Universities are ideal environments to bring
together a blend of people from different
backgrounds, with variety in the personal
characteristics that shape us, our motivations,
experiences and values.
The university student community is undoubtedly more diverse than you will be accustomed to. This is an opportunity not afforded in many social groups or workspaces and is one for you to benefit from. Interacting with people different to ourselves is important to support our own personal growth through a wider understanding of the world. This helps us relate to the communities in which we expect to work.
Misunderstandings about groups of people
who are different to us can lead to unnecessary
hostility and anxiety. By exploring why you
might feel nervous, uncomfortable, or safe
around certain people can tell us a lot about
how these biases have formed.
At university, you can expect to meet, study, and socialise with people of many different characteristics. These include different disabilities, ethnicities, religions, sexual orientations, and gender identities. This offers fantastic potential for your learning, not only in the diversity of thought from your peers, but also in your own understanding of society, privilege, and inequality.
The more interactions that occur will help to change pre-conceptions and stereotypes. You can also use this learning to challenge negative associations and see others as individuals and potential friends.
Another benefit to this unique environment is
that it allows you to expand your social and
professional network to include a broader range
of people. This exposure to diverse thinking,
cultural awareness and equality will directly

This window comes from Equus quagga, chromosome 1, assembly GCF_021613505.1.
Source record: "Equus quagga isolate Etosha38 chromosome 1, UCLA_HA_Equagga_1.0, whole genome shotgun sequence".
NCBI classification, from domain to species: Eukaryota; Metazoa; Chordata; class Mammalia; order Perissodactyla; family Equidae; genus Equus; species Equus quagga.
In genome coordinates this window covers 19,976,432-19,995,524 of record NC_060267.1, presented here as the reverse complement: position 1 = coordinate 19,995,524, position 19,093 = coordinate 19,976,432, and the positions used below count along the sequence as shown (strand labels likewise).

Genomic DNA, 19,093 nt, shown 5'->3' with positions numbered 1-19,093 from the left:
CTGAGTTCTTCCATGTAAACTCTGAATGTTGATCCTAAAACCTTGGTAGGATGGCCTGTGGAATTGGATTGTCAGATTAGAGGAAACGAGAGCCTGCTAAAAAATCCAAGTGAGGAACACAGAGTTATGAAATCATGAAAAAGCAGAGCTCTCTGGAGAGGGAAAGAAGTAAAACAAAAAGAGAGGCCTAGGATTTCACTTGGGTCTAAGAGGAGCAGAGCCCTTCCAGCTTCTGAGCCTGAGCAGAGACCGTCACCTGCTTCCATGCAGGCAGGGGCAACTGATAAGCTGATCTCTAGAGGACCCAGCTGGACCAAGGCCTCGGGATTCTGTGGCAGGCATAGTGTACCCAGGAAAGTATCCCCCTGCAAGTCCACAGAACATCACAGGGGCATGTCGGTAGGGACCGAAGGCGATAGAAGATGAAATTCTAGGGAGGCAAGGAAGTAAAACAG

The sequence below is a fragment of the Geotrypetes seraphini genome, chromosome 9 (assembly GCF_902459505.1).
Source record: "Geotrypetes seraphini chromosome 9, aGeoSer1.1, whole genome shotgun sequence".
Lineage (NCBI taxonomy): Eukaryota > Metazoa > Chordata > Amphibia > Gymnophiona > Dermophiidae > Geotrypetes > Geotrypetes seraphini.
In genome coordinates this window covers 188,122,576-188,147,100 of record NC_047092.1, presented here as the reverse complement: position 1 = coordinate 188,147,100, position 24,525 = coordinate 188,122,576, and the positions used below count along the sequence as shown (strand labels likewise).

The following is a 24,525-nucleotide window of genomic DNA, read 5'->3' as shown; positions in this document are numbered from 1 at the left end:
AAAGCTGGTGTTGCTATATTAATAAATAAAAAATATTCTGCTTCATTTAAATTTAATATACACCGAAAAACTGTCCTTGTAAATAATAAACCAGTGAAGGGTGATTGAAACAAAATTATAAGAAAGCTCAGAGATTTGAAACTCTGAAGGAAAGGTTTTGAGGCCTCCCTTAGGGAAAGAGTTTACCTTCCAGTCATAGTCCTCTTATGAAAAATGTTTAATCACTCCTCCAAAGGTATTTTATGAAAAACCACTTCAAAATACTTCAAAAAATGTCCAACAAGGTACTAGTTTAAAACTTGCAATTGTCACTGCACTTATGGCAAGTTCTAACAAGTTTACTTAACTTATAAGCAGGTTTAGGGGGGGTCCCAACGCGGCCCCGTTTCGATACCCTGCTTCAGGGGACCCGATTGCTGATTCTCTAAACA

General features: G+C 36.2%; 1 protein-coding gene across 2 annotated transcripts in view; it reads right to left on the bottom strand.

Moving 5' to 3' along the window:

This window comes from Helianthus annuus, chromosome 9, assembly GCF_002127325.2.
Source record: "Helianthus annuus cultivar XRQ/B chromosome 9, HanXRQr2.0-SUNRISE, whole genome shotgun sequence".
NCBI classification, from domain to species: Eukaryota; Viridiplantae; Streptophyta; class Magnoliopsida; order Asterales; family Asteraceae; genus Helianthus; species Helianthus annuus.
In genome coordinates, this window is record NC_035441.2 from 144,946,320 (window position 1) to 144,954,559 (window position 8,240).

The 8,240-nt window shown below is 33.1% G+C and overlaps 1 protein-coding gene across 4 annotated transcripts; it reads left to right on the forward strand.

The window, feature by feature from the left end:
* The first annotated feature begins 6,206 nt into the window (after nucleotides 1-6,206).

benefit you by enhancing social and
structural inclusion, whatever your future career
aspirations. Through this personal growth, you
can have a positive impact on the world.
You can also use this opportunity to become more mindful of barriers and inequalities faced by your peers by considering who is underrepresented and how their journey to higher education differs. This may be the first time you have needed to consider additional factors such as venue accessibility, safety concerns of particular groups, or religious customs.
This is also a chance for you to showcase aspects of your own personality and celebrate yourself in a more authentic way than you may have been supported to do previously. By realising the lived experiences of others, we can help create a culture of inclusion and support each other to succeed.
This free newsletter will include information on university events added to UniTasterDays, as well as details about new webinars and blog releases for you and your students.
by Rebecca Wills
posted on 22 Feb '24
With so many graduates now entering the job market, a degree alone is not always enough. It is therefore very important that you work on developing your employability skills throughout your time at university, and university careers services are experts in offering a range of support to help you achieve this successfully. I will tell you more about some of the opportunities here.